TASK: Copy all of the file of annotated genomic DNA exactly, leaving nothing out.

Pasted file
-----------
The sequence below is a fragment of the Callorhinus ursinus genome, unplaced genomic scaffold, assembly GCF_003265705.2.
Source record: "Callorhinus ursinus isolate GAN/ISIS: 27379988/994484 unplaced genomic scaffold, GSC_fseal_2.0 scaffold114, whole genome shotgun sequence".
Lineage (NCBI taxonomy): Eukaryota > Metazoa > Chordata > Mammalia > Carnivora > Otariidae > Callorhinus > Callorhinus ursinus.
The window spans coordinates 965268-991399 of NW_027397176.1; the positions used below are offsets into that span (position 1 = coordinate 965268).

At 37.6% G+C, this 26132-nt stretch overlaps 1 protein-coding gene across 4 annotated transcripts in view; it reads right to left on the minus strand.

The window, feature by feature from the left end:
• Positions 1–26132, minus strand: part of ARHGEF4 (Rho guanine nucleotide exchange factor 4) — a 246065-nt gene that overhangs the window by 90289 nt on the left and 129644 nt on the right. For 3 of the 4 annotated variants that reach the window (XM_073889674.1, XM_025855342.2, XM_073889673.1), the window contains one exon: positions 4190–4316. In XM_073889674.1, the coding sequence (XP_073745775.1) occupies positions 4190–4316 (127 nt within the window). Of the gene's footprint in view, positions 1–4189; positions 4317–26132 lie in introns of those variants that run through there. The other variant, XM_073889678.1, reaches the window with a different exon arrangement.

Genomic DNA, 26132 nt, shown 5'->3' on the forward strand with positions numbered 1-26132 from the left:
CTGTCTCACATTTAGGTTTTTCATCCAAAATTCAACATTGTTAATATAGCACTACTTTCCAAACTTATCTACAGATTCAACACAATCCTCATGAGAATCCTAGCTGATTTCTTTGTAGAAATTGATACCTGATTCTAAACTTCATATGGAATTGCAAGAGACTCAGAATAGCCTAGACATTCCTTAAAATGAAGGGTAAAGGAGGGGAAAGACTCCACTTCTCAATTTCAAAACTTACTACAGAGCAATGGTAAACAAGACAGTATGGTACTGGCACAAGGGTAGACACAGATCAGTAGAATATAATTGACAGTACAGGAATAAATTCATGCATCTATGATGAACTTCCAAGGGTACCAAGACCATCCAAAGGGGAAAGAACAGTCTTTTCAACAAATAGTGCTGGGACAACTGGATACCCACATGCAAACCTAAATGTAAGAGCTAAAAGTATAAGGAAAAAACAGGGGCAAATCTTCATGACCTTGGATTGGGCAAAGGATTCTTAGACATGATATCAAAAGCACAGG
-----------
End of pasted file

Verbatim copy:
The sequence below is a fragment of the Callorhinus ursinus genome, unplaced genomic scaffold, assembly GCF_003265705.2.
Source record: "Callorhinus ursinus isolate GAN/ISIS: 27379988/994484 unplaced genomic scaffold, GSC_fseal_2.0 scaffold114, whole genome shotgun sequence".
Lineage (NCBI taxonomy): Eukaryota > Metazoa > Chordata > Mammalia > Carnivora > Otariidae > Callorhinus > Callorhinus ursinus.
The window spans coordinates 965268-991399 of NW_027397176.1; the positions used below are offsets into that span (position 1 = coordinate 965268).

At 37.6% G+C, this 26132-nt stretch overlaps 1 protein-coding gene across 4 annotated transcripts in view; it reads right to left on the minus strand.

The window, feature by feature from the left end:
• Positions 1–26132, minus strand: part of ARHGEF4 (Rho guanine nucleotide exchange factor 4) — a 246065-nt gene that overhangs the window by 90289 nt on the left and 129644 nt on the right. For 3 of the 4 annotated variants that reach the window (XM_073889674.1, XM_025855342.2, XM_073889673.1), the window contains one exon: positions 4190–4316. In XM_073889674.1, the coding sequence (XP_073745775.1) occupies positions 4190–4316 (127 nt within the window). Of the gene's footprint in view, positions 1–4189; positions 4317–26132 lie in introns of those variants that run through there. The other variant, XM_073889678.1, reaches the window with a different exon arrangement.

Genomic DNA, 26132 nt, shown 5'->3' on the forward strand with positions numbered 1-26132 from the left:
CTGTCTCACATTTAGGTTTTTCATCCAAAATTCAACATTGTTAATATAGCACTACTTTCCAAACTTATCTACAGATTCAACACAATCCTCATGAGAATCCTAGCTGATTTCTTTGTAGAAATTGATACCTGATTCTAAACTTCATATGGAATTGCAAGAGACTCAGAATAGCCTAGACATTCCTTAAAATGAAGGGTAAAGGAGGGGAAAGACTCCACTTCTCAATTTCAAAACTTACTACAGAGCAATGGTAAACAAGACAGTATGGTACTGGCACAAGGGTAGACACAGATCAGTAGAATATAATTGACAGTACAGGAATAAATTCATGCATCTATGATGAACTTCCAAGGGTACCAAGACCATCCAAAGGGGAAAGAACAGTCTTTTCAACAAATAGTGCTGGGACAACTGGATACCCACATGCAAACCTAAATGTAAGAGCTAAAAGTATAAGGAAAAAACAGGGGCAAATCTTCATGACCTTGGATTGGGCAAAGGATTCTTAGACATGATATCAAAAGCACAGG